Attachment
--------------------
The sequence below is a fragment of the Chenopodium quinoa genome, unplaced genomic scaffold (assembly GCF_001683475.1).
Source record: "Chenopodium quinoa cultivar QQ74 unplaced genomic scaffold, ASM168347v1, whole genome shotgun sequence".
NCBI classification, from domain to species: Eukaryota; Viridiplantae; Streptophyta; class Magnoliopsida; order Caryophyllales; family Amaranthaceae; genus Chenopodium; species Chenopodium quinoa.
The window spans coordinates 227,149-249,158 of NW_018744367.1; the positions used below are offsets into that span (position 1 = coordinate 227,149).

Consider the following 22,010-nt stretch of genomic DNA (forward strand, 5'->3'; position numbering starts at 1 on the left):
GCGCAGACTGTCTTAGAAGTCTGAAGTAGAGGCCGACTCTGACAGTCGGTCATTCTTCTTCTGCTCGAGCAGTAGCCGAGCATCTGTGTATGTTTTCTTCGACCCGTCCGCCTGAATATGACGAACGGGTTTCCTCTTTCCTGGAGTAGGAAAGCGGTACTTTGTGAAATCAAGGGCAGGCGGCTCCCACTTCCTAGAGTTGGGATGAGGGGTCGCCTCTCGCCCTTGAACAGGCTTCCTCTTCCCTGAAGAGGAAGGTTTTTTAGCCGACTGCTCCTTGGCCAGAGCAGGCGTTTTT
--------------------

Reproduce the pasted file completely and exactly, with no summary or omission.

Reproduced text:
The sequence below is a fragment of the Chenopodium quinoa genome, unplaced genomic scaffold (assembly GCF_001683475.1).
Source record: "Chenopodium quinoa cultivar QQ74 unplaced genomic scaffold, ASM168347v1, whole genome shotgun sequence".
NCBI classification, from domain to species: Eukaryota; Viridiplantae; Streptophyta; class Magnoliopsida; order Caryophyllales; family Amaranthaceae; genus Chenopodium; species Chenopodium quinoa.
The window spans coordinates 227,149-249,158 of NW_018744367.1; the positions used below are offsets into that span (position 1 = coordinate 227,149).

Consider the following 22,010-nt stretch of genomic DNA (forward strand, 5'->3'; position numbering starts at 1 on the left):
GCGCAGACTGTCTTAGAAGTCTGAAGTAGAGGCCGACTCTGACAGTCGGTCATTCTTCTTCTGCTCGAGCAGTAGCCGAGCATCTGTGTATGTTTTCTTCGACCCGTCCGCCTGAATATGACGAACGGGTTTCCTCTTTCCTGGAGTAGGAAAGCGGTACTTTGTGAAATCAAGGGCAGGCGGCTCCCACTTCCTAGAGTTGGGATGAGGGGTCGCCTCTCGCCCTTGAACAGGCTTCCTCTTCCCTGAAGAGGAAGGTTTTTTAGCCGACTGCTCCTTGGCCAGAGCAGGCGTTTTT